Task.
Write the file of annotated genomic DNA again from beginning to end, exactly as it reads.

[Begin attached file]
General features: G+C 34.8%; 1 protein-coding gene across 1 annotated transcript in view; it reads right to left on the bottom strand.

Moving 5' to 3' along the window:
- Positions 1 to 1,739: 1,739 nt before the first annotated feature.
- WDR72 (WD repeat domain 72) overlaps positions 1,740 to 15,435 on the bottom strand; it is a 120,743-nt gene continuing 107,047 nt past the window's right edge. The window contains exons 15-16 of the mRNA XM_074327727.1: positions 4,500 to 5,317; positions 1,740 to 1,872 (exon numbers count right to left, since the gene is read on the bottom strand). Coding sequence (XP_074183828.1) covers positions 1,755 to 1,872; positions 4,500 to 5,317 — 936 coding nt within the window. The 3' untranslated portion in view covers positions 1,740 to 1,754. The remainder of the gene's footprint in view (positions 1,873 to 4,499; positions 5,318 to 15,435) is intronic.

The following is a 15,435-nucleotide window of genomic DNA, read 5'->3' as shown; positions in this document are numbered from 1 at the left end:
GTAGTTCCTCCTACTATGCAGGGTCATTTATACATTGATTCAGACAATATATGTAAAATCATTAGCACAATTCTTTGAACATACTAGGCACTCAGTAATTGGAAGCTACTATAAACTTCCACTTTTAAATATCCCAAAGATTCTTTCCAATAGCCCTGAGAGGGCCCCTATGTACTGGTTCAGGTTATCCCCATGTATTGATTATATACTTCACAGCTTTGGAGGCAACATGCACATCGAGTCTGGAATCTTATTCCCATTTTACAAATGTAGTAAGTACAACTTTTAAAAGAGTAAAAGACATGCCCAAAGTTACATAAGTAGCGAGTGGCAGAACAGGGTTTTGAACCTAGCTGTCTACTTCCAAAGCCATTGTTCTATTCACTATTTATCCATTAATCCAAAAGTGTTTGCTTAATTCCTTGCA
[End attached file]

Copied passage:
General features: G+C 34.8%; 1 protein-coding gene across 1 annotated transcript in view; it reads right to left on the bottom strand.

Moving 5' to 3' along the window:
- Positions 1 to 1,739: 1,739 nt before the first annotated feature.
- WDR72 (WD repeat domain 72) overlaps positions 1,740 to 15,435 on the bottom strand; it is a 120,743-nt gene continuing 107,047 nt past the window's right edge. The window contains exons 15-16 of the mRNA XM_074327727.1: positions 4,500 to 5,317; positions 1,740 to 1,872 (exon numbers count right to left, since the gene is read on the bottom strand). Coding sequence (XP_074183828.1) covers positions 1,755 to 1,872; positions 4,500 to 5,317 — 936 coding nt within the window. The 3' untranslated portion in view covers positions 1,740 to 1,754. The remainder of the gene's footprint in view (positions 1,873 to 4,499; positions 5,318 to 15,435) is intronic.

The following is a 15,435-nucleotide window of genomic DNA, read 5'->3' as shown; positions in this document are numbered from 1 at the left end:
GTAGTTCCTCCTACTATGCAGGGTCATTTATACATTGATTCAGACAATATATGTAAAATCATTAGCACAATTCTTTGAACATACTAGGCACTCAGTAATTGGAAGCTACTATAAACTTCCACTTTTAAATATCCCAAAGATTCTTTCCAATAGCCCTGAGAGGGCCCCTATGTACTGGTTCAGGTTATCCCCATGTATTGATTATATACTTCACAGCTTTGGAGGCAACATGCACATCGAGTCTGGAATCTTATTCCCATTTTACAAATGTAGTAAGTACAACTTTTAAAAGAGTAAAAGACATGCCCAAAGTTACATAAGTAGCGAGTGGCAGAACAGGGTTTTGAACCTAGCTGTCTACTTCCAAAGCCATTGTTCTATTCACTATTTATCCATTAATCCAAAAGTGTTTGCTTAATTCCTTGCA